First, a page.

Riptide featured the Number One single “Addicted to Love”. The single was accompanied by a memorable and much parodied music video, directed by Terence Donovan, in which Palmer is surrounded by a bevy of near-identically clad, heavily made-up female “musicians”. The singles “Hyperactive” and his cover of Cherrelle’s “I Didn’t Mean to Turn You On” also performed well. Another song, “Trick Bag” was written by one of his major influences, New Orleans jazz artist Earl King. In 1987, he won the Grammy Award for Best Male Rock Vocal Performance for his song “Addicted to Love”.

Palmer had offered to replace Lowell George in Little Feat as they prepared their 1987 reunion, but they declined his offer.

In 1987, Palmer moved to Lugano, Switzerland and set up his own recording studio. Producing Heavy Nova in 1988, Palmer again returned to experimenting, this time with bossa nova rhythms, heavy rock, and white soul ballads. He repeated his previous success with “Addicted to Love” with the video of “Simply Irresistible”, again Palmer with a troupe of female “musicians”. The ballad, “She Makes My Day”, also proved to be a hit. In 1989, he won a second Grammy for “Simply Irresistible”, which would later be featured in the Tony Award-winning musical Contact. Rolling Stone magazine voted Palmer the best-dressed rock star for 1990.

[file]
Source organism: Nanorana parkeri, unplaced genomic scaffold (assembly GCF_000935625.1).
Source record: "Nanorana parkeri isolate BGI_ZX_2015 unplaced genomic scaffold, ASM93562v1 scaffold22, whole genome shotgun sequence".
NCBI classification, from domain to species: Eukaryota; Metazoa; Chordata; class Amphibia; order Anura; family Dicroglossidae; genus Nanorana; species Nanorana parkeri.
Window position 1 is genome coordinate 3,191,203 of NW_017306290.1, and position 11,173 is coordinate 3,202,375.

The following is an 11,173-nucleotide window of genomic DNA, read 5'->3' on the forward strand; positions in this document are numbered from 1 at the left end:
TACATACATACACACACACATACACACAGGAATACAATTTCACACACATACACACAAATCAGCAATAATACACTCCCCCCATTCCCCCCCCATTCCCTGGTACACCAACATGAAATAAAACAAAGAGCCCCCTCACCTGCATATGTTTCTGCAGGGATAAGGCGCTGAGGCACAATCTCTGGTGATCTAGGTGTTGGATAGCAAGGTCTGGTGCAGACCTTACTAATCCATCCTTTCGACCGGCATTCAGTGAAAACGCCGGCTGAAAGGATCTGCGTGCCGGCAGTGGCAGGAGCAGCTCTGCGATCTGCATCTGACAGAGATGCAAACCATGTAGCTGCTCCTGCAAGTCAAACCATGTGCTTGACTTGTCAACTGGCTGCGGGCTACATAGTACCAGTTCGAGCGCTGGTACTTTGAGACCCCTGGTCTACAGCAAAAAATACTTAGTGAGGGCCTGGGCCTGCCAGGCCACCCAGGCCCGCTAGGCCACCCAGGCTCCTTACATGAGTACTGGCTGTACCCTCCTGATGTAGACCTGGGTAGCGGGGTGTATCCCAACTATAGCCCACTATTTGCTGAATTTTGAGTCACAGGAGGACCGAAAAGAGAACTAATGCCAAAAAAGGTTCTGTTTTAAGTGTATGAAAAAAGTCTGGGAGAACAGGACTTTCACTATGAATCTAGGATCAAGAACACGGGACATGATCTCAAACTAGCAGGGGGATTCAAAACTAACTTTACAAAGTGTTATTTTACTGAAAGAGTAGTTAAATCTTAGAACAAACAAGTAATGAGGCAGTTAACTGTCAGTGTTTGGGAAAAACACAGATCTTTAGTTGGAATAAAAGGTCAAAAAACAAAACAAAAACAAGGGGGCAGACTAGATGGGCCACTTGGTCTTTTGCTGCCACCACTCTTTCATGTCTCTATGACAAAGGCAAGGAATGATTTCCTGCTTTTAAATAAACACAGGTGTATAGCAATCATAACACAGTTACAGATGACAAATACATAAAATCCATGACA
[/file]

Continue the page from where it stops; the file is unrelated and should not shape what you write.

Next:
Palmer collaborated with UB40 for his next album, Don’t Explain. Released in 1990, it featured the Bob Dylan-penned Top Ten single, “I’ll Be Your Baby Tonight”, and the Top 20 Marvin Gaye cover, “Mercy Mercy Me”. Throughout the 1990s, Palmer ventured further into diverse material. Ridin’ High (1992) was a tribute to the Tin Pan Alley era.

In 1994, Palmer released the tropical album, Honey, to mixed reviews and commercial success. While the album failed to spawn any hit singles in the United States, he did find success in Britain with the release of three hit singles:  “Girl U Want”, “Know By Now” and “You Blow Me Away”.